On June 30 in 1908 the Tunguska object took out a good chunk of forest in Siberia.
In February of 2016 the United Nations approved a resolution stating
30 June International Asteroid Day to observe each year at the international level the anniversary of the Tunguska impact over Siberia, Russian Federation, on 30 June 1908 and to raise public awareness about the asteroid impact hazard
A good time to talk about a project on my wish list. An orbital telescope devoted to finding asteroids.
A wide field infrared scope much like WISE. But unlike WISE positioned at SEL1 or SEL2 so the earth isn't a major heat source.
A scope that can make simultaneous observations in visual wavelengths as well as infrared. This would tell us the asteroid's albedo from which we'd get a good estimate of size.
A scope that points towards the inner solar system. For various reasons asteroids within the earth's orbit are very hard to see from earth's surface. An orbital scope pointing towards the inner solar system would give us an inventory of a body of objects we presently know almost nothing about.
I was surprised and pleased to learn such a telescope had already been proposed. NEOCam. Principal Investigator Amy Mainzer.
We're presently getting a pretty good inventory of Chixculub size rocks. But Tunguska sized rocks are much harder to see. And there's a bunch more rocks this size. NEOCam would help us get a better handle on potential city killers.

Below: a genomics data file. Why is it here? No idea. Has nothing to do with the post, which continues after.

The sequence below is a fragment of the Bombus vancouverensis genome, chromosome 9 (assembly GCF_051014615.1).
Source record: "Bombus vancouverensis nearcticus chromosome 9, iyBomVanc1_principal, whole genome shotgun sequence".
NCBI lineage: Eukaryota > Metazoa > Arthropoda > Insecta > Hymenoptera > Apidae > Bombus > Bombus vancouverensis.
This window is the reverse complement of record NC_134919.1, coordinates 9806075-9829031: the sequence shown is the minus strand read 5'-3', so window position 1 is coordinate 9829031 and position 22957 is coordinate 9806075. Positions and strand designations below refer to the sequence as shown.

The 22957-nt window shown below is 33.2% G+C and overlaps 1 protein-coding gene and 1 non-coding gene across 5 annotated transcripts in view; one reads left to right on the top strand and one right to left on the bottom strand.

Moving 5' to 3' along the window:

Another potential NEOCam benefit: It could inventory potential asteroids for mining companies like Planetary Resources or Deep Space Industries.
NASA administrator Jim Bridenstine is enthusiastic about developing space as a source of resources and enabling economic growth. He's show interest in lunar poles as low hanging fruit.
Near Earth Asteroids are also a low hanging fruit. If Bridenstine's goal is to expand our economic activity into deep space, NEOCam is a great investment.
A few days ago Marshall Eubanks commented:
NEOCam is not in good shape. Over a year ago it was given one additional year of fairly minimal support. About all that was said about it in this month's SBAG meeting was that it "Continues in extended Phase A" - i.e., on life support.
I hope this changes. We need a telescope devoted to asteroid discovery.